Federico Tesio wrote (a good thirty years ago): “The winner of a race is the horse who reaches the finish line first – in other words the horse that covers the distance in the shortest time.
A jockey cannot make his mount cover a distance in a time faster than the natural ability of the horse allows. He can, however, make him cover it in a slower time. Take horse A and B. A can run 1000m in 61 seconds and a mile on 99 seconds. B on the other hand, takes 60 seconds for the 1000m and 102 seconds for the mile. When these horses race over 1000m B will win, while over the mile the winner should always be A. But supposing that the jockey riding A over the mile would be holding back his mount a little at first so that he would run the distance in 103 seconds instead of his possible 99 seconds. This would allow his rival B to pass him, and win in 102 seconds. This is the kind of mistake jockeys make in a race, because they do not realise that distance should not be measured with a yardstick, but with a stopwatch, by the time it takes to cover the distance.”
Tesio refers of course to the pace of a race. A true pace will reveal true ability, a false pace will give a false result, that is a result which is unlikely to be reproduced was the race to be run again. Use a race run at false pace to establish a base handicap and the result will be sure disaster. The essence of handicapping is correct reading of races. Americans and Frenchmen are indeed lucky to have interval-times provided for all races, to get a true picture of how races are run.
The challenge of handicapping
A handicapper familiar with the scales and tables needed to establish the true ability of a horse has a decisive advantage over the vast majority of those who frequent our racecourses. But unless a handicapper is capable of understanding what happens in a race, and what suits which horse, that advantage counts for little. The greatest challenge in handicapping lies in the evaluation of races. The assessment of the ability of the horses follows almost as a matter of course, provided the tables and scales are used correctly, and provided the handicapper is prepared to put in the time to establish a base handicap and keep it updated as time goes on. His rewards are manifold. He will be able to evaluate races by comparing the relative ability of the horses running, select those with the best chances and so be able to keep his betting pay in the long run. He will be able to use the information relating to ability if he ever gets involved in breeding. And he will get much more enjoyment out of his racing than most people do. Handicapping is a matter of discovering how good a horse is, and under which circumstances that horse is most likely to reproduce his best.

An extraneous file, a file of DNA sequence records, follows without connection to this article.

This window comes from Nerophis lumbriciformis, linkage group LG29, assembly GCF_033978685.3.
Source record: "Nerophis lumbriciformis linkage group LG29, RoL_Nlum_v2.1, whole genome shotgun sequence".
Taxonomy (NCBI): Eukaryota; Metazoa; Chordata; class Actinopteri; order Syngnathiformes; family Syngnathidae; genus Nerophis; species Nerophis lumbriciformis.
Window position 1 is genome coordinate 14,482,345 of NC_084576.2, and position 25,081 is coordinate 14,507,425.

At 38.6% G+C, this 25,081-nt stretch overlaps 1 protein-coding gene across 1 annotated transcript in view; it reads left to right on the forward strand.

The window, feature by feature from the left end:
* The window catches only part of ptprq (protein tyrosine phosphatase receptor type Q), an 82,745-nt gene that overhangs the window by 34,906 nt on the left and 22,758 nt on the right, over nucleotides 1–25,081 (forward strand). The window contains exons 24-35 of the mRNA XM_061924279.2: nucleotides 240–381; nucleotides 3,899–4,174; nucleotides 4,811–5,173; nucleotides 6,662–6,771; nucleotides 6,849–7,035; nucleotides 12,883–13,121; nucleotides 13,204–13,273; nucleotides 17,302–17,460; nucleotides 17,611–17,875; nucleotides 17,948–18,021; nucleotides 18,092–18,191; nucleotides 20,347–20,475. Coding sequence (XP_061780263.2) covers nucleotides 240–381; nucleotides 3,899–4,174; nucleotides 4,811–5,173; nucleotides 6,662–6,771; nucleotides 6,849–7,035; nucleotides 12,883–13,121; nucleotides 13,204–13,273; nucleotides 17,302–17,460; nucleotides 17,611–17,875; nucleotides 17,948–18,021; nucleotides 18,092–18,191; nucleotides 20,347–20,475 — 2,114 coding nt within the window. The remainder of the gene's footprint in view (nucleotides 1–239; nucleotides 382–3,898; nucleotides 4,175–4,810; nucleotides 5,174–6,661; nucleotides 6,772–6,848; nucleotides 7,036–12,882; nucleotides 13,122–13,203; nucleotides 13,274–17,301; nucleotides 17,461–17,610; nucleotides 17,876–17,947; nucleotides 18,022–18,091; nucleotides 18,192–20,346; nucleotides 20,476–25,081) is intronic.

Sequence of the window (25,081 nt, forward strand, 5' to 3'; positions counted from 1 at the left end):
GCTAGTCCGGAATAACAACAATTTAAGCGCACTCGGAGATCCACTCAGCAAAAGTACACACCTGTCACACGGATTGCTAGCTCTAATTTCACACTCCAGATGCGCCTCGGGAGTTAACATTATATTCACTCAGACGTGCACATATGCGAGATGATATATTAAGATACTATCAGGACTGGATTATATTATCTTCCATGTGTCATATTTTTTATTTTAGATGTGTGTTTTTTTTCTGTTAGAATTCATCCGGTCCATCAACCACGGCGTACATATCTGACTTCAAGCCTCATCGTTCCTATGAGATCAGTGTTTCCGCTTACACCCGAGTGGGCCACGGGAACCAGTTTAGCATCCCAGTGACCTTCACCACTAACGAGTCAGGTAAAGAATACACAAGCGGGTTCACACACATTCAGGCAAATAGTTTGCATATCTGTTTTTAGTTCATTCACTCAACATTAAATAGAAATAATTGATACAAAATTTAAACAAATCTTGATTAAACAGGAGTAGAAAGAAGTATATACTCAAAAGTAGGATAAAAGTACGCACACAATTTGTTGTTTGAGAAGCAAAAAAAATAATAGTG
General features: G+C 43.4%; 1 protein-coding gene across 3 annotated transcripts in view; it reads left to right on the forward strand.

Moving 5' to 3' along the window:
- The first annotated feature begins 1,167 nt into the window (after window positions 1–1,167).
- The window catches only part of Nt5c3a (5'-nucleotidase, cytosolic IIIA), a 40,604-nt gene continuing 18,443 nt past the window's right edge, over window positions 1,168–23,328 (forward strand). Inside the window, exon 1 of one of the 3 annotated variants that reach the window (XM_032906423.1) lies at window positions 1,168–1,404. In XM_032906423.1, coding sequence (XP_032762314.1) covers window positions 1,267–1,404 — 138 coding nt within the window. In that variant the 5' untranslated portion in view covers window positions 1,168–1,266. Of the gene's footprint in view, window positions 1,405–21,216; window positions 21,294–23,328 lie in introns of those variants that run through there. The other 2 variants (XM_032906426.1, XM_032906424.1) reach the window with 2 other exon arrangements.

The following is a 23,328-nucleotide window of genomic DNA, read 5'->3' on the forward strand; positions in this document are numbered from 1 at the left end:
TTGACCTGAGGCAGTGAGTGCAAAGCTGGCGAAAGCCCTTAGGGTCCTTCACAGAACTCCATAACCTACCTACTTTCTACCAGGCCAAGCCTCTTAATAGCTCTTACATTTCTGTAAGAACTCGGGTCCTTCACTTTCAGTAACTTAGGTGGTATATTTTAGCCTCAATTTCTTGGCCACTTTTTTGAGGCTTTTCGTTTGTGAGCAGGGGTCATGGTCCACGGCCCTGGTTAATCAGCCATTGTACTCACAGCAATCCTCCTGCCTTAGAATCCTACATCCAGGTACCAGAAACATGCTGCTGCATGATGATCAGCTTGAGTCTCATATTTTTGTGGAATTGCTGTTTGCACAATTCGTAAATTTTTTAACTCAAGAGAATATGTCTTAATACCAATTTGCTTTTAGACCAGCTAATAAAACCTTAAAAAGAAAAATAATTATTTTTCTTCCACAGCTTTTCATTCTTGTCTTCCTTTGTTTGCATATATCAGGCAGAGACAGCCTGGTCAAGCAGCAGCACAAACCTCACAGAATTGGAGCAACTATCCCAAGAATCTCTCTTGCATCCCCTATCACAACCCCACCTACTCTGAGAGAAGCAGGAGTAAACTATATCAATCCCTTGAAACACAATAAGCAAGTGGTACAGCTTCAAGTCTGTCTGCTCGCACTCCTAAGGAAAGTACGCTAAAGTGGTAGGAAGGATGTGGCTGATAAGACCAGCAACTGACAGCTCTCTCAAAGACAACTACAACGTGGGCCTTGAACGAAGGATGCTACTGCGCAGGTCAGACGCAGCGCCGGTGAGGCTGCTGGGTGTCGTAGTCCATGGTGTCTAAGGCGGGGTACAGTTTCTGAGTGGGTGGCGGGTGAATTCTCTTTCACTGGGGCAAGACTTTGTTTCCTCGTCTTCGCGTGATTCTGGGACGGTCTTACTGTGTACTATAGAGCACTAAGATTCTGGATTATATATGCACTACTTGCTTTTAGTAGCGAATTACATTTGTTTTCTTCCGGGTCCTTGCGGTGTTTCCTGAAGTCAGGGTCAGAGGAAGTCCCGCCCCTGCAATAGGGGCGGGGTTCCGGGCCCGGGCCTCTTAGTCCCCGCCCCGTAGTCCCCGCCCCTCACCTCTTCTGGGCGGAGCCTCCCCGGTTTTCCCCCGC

How to handicap
The first part is largely a simple mathematical process, not horses, but numbers on a piece of paper. The factors are provided by historical information, emerging gradually from a jungle of connecting links of form, comparing horses one against the other until a solid basis has been established n which all horses racing can be placed. Not difficult, but tedious and time consuming. Judgement only comes in to decide what information to use and what not to use, in other words which races can be used as a true measure of ability and which cannot. That is where skill and experience count most.
Handicapping is nothing more or less than establishing how good a horse is, and expressing that as a figure. The article titled “Anatomy of a Handicap” has shown us that ability of horses can be expressed in terms of weight. That provides us with a scale on which all horses can be put, from the best to the worst. If the basis on which the scale is established is right, it is very difficult to make major mistakes – or rather, to make mistakes that go unnoticed for an extended period of time. Everyone makes mistakes, but a handicapper with a sound base-handicap will at least be able to rectify mistakes quickly.